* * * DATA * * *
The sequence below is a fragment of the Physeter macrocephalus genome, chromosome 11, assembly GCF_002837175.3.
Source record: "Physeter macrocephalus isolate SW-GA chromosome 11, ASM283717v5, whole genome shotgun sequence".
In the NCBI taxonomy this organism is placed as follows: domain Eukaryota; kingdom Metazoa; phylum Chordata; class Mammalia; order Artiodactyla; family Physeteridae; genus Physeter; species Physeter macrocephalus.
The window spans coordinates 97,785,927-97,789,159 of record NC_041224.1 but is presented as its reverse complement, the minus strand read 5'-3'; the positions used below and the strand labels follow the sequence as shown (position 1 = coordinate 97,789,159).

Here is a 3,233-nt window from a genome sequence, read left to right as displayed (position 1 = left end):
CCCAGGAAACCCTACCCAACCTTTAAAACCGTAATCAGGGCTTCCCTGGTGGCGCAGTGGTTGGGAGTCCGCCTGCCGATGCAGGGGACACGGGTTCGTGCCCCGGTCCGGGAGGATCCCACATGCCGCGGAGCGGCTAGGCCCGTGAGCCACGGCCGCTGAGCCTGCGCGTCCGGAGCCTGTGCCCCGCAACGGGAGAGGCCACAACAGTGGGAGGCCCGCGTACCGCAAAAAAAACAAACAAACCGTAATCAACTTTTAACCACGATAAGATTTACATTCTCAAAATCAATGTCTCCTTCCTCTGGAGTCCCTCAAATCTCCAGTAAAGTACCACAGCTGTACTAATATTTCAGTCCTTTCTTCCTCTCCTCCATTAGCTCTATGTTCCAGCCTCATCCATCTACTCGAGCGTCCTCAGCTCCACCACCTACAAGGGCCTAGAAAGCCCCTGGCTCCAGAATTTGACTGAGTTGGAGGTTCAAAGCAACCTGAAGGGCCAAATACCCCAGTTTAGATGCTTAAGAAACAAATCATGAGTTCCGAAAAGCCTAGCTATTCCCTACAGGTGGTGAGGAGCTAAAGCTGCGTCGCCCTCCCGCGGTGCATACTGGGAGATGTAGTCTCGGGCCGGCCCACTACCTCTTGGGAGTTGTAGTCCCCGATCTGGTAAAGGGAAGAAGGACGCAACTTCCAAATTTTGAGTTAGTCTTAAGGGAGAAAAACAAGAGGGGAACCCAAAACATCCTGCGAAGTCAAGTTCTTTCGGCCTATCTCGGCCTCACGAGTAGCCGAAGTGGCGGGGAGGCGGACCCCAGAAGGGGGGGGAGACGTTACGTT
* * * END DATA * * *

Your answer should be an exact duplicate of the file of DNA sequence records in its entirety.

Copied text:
The sequence below is a fragment of the Physeter macrocephalus genome, chromosome 11, assembly GCF_002837175.3.
Source record: "Physeter macrocephalus isolate SW-GA chromosome 11, ASM283717v5, whole genome shotgun sequence".
In the NCBI taxonomy this organism is placed as follows: domain Eukaryota; kingdom Metazoa; phylum Chordata; class Mammalia; order Artiodactyla; family Physeteridae; genus Physeter; species Physeter macrocephalus.
The window spans coordinates 97,785,927-97,789,159 of record NC_041224.1 but is presented as its reverse complement, the minus strand read 5'-3'; the positions used below and the strand labels follow the sequence as shown (position 1 = coordinate 97,789,159).

Here is a 3,233-nt window from a genome sequence, read left to right as displayed (position 1 = left end):
CCCAGGAAACCCTACCCAACCTTTAAAACCGTAATCAGGGCTTCCCTGGTGGCGCAGTGGTTGGGAGTCCGCCTGCCGATGCAGGGGACACGGGTTCGTGCCCCGGTCCGGGAGGATCCCACATGCCGCGGAGCGGCTAGGCCCGTGAGCCACGGCCGCTGAGCCTGCGCGTCCGGAGCCTGTGCCCCGCAACGGGAGAGGCCACAACAGTGGGAGGCCCGCGTACCGCAAAAAAAACAAACAAACCGTAATCAACTTTTAACCACGATAAGATTTACATTCTCAAAATCAATGTCTCCTTCCTCTGGAGTCCCTCAAATCTCCAGTAAAGTACCACAGCTGTACTAATATTTCAGTCCTTTCTTCCTCTCCTCCATTAGCTCTATGTTCCAGCCTCATCCATCTACTCGAGCGTCCTCAGCTCCACCACCTACAAGGGCCTAGAAAGCCCCTGGCTCCAGAATTTGACTGAGTTGGAGGTTCAAAGCAACCTGAAGGGCCAAATACCCCAGTTTAGATGCTTAAGAAACAAATCATGAGTTCCGAAAAGCCTAGCTATTCCCTACAGGTGGTGAGGAGCTAAAGCTGCGTCGCCCTCCCGCGGTGCATACTGGGAGATGTAGTCTCGGGCCGGCCCACTACCTCTTGGGAGTTGTAGTCCCCGATCTGGTAAAGGGAAGAAGGACGCAACTTCCAAATTTTGAGTTAGTCTTAAGGGAGAAAAACAAGAGGGGAACCCAAAACATCCTGCGAAGTCAAGTTCTTTCGGCCTATCTCGGCCTCACGAGTAGCCGAAGTGGCGGGGAGGCGGACCCCAGAAGGGGGGGGAGACGTTACGTT